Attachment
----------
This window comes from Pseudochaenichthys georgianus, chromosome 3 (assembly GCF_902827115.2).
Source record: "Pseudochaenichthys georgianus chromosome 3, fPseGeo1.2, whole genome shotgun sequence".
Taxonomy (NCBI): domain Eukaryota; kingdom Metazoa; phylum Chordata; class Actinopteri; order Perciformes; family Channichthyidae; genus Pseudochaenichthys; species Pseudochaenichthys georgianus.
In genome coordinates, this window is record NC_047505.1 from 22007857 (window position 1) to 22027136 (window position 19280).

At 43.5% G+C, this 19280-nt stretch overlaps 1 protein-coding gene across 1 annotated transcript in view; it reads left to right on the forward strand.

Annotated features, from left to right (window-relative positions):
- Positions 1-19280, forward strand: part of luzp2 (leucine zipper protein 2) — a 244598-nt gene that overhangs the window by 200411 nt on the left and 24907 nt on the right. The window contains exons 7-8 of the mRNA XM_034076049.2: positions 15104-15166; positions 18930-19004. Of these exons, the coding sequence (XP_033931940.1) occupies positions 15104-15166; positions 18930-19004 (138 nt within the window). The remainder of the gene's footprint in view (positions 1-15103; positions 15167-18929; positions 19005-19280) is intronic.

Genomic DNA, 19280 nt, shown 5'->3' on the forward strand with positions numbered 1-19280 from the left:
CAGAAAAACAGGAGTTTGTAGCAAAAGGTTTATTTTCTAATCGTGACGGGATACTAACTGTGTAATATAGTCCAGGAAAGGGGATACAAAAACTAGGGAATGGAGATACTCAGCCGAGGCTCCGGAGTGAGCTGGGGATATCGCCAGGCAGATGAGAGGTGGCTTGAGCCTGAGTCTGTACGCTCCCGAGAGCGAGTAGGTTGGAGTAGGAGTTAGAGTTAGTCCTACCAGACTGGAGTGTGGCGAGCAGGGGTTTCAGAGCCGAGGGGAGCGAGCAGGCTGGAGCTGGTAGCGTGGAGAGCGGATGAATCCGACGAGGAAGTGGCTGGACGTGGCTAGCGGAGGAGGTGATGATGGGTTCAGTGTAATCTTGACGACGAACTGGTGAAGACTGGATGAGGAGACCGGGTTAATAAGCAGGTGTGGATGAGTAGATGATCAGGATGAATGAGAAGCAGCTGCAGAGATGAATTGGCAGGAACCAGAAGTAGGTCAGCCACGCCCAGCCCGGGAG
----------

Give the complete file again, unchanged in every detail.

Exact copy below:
This window comes from Pseudochaenichthys georgianus, chromosome 3 (assembly GCF_902827115.2).
Source record: "Pseudochaenichthys georgianus chromosome 3, fPseGeo1.2, whole genome shotgun sequence".
Taxonomy (NCBI): domain Eukaryota; kingdom Metazoa; phylum Chordata; class Actinopteri; order Perciformes; family Channichthyidae; genus Pseudochaenichthys; species Pseudochaenichthys georgianus.
In genome coordinates, this window is record NC_047505.1 from 22007857 (window position 1) to 22027136 (window position 19280).

At 43.5% G+C, this 19280-nt stretch overlaps 1 protein-coding gene across 1 annotated transcript in view; it reads left to right on the forward strand.

Annotated features, from left to right (window-relative positions):
- Positions 1-19280, forward strand: part of luzp2 (leucine zipper protein 2) — a 244598-nt gene that overhangs the window by 200411 nt on the left and 24907 nt on the right. The window contains exons 7-8 of the mRNA XM_034076049.2: positions 15104-15166; positions 18930-19004. Of these exons, the coding sequence (XP_033931940.1) occupies positions 15104-15166; positions 18930-19004 (138 nt within the window). The remainder of the gene's footprint in view (positions 1-15103; positions 15167-18929; positions 19005-19280) is intronic.

Genomic DNA, 19280 nt, shown 5'->3' on the forward strand with positions numbered 1-19280 from the left:
CAGAAAAACAGGAGTTTGTAGCAAAAGGTTTATTTTCTAATCGTGACGGGATACTAACTGTGTAATATAGTCCAGGAAAGGGGATACAAAAACTAGGGAATGGAGATACTCAGCCGAGGCTCCGGAGTGAGCTGGGGATATCGCCAGGCAGATGAGAGGTGGCTTGAGCCTGAGTCTGTACGCTCCCGAGAGCGAGTAGGTTGGAGTAGGAGTTAGAGTTAGTCCTACCAGACTGGAGTGTGGCGAGCAGGGGTTTCAGAGCCGAGGGGAGCGAGCAGGCTGGAGCTGGTAGCGTGGAGAGCGGATGAATCCGACGAGGAAGTGGCTGGACGTGGCTAGCGGAGGAGGTGATGATGGGTTCAGTGTAATCTTGACGACGAACTGGTGAAGACTGGATGAGGAGACCGGGTTAATAAGCAGGTGTGGATGAGTAGATGATCAGGATGAATGAGAAGCAGCTGCAGAGATGAATTGGCAGGAACCAGAAGTAGGTCAGCCACGCCCAGCCCGGGAG